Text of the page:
The following chart shows the hare of world citations for the UK and comparators, 2008-2012, with right-hand panel excluding the US for clarity. The share for ‘2008’ is comprised of citations in the period 2008-12 to articles published in 2008, while for 2012 it is comprised of citations in the period 2012 to articles published in 2012. (Source: Scopus)

Share of world citations (Click to enlarge)

Measuring quality and quantity

In terms of research quality, as measured by field-weighted citation impact, the UK has overtaken the US and now ranks first among the comparator countries used in the report. These include the world’s most research-intensive nations — the US, China, Japan, Germany, Italy, Canada and France.

Field-weighted citation impact for the UK and comparators, 2008-2012. UK ranking in the World is among 76 countries with at least 1,000 articles in 2012, which includes all 41 OECD countries and accounts for 98.8% of the global article output. (Source: Scopus)

Field-weighted citation impact for the UK and comparators, 2008-2012. UK ranking in the World is among 76 countries with at least 1,000 articles in 2012, which includes all 41 OECD countries and accounts for 98.8% of the global article output. (Source: Scopus)

The UK is the most productive research nation in terms of articles and citations per unit R&D expenditure, ranking first among comparator countries on these two indicators. UK research also clearly drives global innovation; its research is the second most frequently cited in global patents in relative terms after Germany.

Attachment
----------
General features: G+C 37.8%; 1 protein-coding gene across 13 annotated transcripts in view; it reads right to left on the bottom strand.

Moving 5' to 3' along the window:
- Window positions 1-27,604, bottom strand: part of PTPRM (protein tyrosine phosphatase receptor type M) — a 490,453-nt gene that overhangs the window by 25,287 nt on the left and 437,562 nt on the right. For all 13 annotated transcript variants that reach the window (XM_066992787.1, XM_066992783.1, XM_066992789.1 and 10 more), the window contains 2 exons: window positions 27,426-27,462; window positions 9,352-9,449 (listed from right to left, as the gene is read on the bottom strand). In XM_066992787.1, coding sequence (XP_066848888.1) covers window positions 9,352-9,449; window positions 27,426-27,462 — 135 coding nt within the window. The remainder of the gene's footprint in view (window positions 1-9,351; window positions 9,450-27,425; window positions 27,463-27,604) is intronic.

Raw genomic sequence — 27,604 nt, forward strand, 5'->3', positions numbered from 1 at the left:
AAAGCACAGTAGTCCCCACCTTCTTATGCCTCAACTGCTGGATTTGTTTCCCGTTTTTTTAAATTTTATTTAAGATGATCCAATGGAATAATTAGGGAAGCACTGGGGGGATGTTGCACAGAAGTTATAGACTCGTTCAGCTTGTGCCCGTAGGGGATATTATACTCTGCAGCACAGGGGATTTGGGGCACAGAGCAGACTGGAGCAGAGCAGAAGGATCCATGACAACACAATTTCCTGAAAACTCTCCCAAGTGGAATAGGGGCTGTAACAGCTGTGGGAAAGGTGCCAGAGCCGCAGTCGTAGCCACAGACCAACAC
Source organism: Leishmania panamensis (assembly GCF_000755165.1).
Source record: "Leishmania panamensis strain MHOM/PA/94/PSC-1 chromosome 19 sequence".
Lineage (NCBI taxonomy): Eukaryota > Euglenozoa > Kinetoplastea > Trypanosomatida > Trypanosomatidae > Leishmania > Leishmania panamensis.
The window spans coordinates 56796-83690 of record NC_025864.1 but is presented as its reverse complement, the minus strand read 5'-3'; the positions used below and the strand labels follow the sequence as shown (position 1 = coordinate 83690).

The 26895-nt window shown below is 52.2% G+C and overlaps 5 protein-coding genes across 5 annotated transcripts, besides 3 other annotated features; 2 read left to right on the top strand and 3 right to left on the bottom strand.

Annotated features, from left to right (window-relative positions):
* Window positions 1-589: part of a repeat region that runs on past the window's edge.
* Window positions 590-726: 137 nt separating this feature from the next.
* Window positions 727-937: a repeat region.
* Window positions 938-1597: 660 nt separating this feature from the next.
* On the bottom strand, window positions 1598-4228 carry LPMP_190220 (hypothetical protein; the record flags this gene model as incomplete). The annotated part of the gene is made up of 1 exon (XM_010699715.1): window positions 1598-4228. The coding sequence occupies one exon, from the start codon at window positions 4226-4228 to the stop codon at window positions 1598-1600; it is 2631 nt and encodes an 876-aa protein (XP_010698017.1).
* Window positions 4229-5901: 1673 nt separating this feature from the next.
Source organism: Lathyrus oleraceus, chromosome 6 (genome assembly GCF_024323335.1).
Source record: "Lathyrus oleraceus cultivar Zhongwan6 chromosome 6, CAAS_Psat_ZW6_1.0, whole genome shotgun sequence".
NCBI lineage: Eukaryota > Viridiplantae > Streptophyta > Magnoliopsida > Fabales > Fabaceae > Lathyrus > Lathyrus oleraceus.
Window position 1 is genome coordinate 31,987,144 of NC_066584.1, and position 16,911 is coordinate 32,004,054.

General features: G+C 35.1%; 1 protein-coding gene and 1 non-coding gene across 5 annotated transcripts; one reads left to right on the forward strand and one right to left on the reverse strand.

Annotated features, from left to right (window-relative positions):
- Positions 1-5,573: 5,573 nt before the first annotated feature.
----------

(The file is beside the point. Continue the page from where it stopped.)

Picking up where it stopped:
The report shows that by volume of articles published, the UK is a well-rounded research nation. Compared to 10 years ago, and relative to the world average, the UK has increased its emphasis on social science and business but has produced proportionally fewer articles in biological, environmental and physical sciences, mathematics and engineering. Several of the comparator countries, including China, Japan and Russia, focus more strongly on those areas than the UK.

The UK occupies a central position in global networks of collaboration. Among its comparator countries, it has the second-highest rate of international co-authorship, after France, and this rate continues to rise. The countries international co-authorship is also associated with high publication impact.

Although the nation’s researcher count is broadly stable, the report reveals underlying increases in researcher numbers in higher education and a high degree of international mobility among active researchers, meaning the UK researcher population is constantly refreshing. In addition, the UK is the fourth largest producer of PhD graduates globally.

“We hope the metrics we have generated using SciVal’s big data technology, and the insights that our SciVal Analytics team have drawn for BIS, will provide a useful and objective basis upon which to formulate future UK research policy,” said Nick Fowler, Managing Director of Academic and Government Institutional Markets for Elsevier.